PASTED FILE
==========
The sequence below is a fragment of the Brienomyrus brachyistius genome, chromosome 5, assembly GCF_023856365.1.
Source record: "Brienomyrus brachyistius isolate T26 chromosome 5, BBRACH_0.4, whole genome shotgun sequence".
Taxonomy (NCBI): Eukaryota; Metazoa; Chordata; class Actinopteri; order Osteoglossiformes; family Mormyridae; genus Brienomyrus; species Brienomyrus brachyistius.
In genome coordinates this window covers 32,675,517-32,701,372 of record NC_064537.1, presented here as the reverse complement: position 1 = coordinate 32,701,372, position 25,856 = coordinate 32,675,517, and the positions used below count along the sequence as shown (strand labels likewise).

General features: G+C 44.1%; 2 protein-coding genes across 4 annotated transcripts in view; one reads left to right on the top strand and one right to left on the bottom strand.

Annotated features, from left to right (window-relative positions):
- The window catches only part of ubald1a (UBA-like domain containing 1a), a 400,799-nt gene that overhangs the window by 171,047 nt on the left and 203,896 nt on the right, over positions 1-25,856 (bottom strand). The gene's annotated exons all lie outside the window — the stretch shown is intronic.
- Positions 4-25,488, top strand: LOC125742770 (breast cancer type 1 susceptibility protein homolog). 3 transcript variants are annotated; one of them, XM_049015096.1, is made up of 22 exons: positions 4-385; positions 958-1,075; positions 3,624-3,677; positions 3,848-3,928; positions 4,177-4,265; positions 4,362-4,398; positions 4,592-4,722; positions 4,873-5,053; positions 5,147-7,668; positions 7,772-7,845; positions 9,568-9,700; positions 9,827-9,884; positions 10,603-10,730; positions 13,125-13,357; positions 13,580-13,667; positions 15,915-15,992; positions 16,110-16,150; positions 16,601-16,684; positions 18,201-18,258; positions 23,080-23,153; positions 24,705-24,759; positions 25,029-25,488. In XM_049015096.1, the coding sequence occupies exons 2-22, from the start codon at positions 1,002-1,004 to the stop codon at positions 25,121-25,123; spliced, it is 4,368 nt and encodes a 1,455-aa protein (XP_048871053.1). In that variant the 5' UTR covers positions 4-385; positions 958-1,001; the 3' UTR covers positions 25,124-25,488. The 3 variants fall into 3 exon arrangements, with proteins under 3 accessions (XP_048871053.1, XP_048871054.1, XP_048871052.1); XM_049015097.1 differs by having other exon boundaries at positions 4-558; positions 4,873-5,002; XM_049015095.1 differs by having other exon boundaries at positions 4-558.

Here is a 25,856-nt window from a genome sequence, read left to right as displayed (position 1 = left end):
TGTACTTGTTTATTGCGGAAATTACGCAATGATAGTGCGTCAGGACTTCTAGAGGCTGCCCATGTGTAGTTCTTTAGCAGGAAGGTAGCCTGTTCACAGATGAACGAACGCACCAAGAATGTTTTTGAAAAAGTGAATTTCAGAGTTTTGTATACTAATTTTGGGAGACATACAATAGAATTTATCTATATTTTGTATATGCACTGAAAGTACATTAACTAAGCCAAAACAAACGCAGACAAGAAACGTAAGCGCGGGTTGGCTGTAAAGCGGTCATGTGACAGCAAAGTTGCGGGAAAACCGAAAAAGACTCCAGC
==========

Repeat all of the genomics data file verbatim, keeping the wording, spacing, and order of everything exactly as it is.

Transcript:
The sequence below is a fragment of the Brienomyrus brachyistius genome, chromosome 5, assembly GCF_023856365.1.
Source record: "Brienomyrus brachyistius isolate T26 chromosome 5, BBRACH_0.4, whole genome shotgun sequence".
Taxonomy (NCBI): Eukaryota; Metazoa; Chordata; class Actinopteri; order Osteoglossiformes; family Mormyridae; genus Brienomyrus; species Brienomyrus brachyistius.
In genome coordinates this window covers 32,675,517-32,701,372 of record NC_064537.1, presented here as the reverse complement: position 1 = coordinate 32,701,372, position 25,856 = coordinate 32,675,517, and the positions used below count along the sequence as shown (strand labels likewise).

General features: G+C 44.1%; 2 protein-coding genes across 4 annotated transcripts in view; one reads left to right on the top strand and one right to left on the bottom strand.

Annotated features, from left to right (window-relative positions):
- The window catches only part of ubald1a (UBA-like domain containing 1a), a 400,799-nt gene that overhangs the window by 171,047 nt on the left and 203,896 nt on the right, over positions 1-25,856 (bottom strand). The gene's annotated exons all lie outside the window — the stretch shown is intronic.
- Positions 4-25,488, top strand: LOC125742770 (breast cancer type 1 susceptibility protein homolog). 3 transcript variants are annotated; one of them, XM_049015096.1, is made up of 22 exons: positions 4-385; positions 958-1,075; positions 3,624-3,677; positions 3,848-3,928; positions 4,177-4,265; positions 4,362-4,398; positions 4,592-4,722; positions 4,873-5,053; positions 5,147-7,668; positions 7,772-7,845; positions 9,568-9,700; positions 9,827-9,884; positions 10,603-10,730; positions 13,125-13,357; positions 13,580-13,667; positions 15,915-15,992; positions 16,110-16,150; positions 16,601-16,684; positions 18,201-18,258; positions 23,080-23,153; positions 24,705-24,759; positions 25,029-25,488. In XM_049015096.1, the coding sequence occupies exons 2-22, from the start codon at positions 1,002-1,004 to the stop codon at positions 25,121-25,123; spliced, it is 4,368 nt and encodes a 1,455-aa protein (XP_048871053.1). In that variant the 5' UTR covers positions 4-385; positions 958-1,001; the 3' UTR covers positions 25,124-25,488. The 3 variants fall into 3 exon arrangements, with proteins under 3 accessions (XP_048871053.1, XP_048871054.1, XP_048871052.1); XM_049015097.1 differs by having other exon boundaries at positions 4-558; positions 4,873-5,002; XM_049015095.1 differs by having other exon boundaries at positions 4-558.

Here is a 25,856-nt window from a genome sequence, read left to right as displayed (position 1 = left end):
TGTACTTGTTTATTGCGGAAATTACGCAATGATAGTGCGTCAGGACTTCTAGAGGCTGCCCATGTGTAGTTCTTTAGCAGGAAGGTAGCCTGTTCACAGATGAACGAACGCACCAAGAATGTTTTTGAAAAAGTGAATTTCAGAGTTTTGTATACTAATTTTGGGAGACATACAATAGAATTTATCTATATTTTGTATATGCACTGAAAGTACATTAACTAAGCCAAAACAAACGCAGACAAGAAACGTAAGCGCGGGTTGGCTGTAAAGCGGTCATGTGACAGCAAAGTTGCGGGAAAACCGAAAAAGACTCCAGC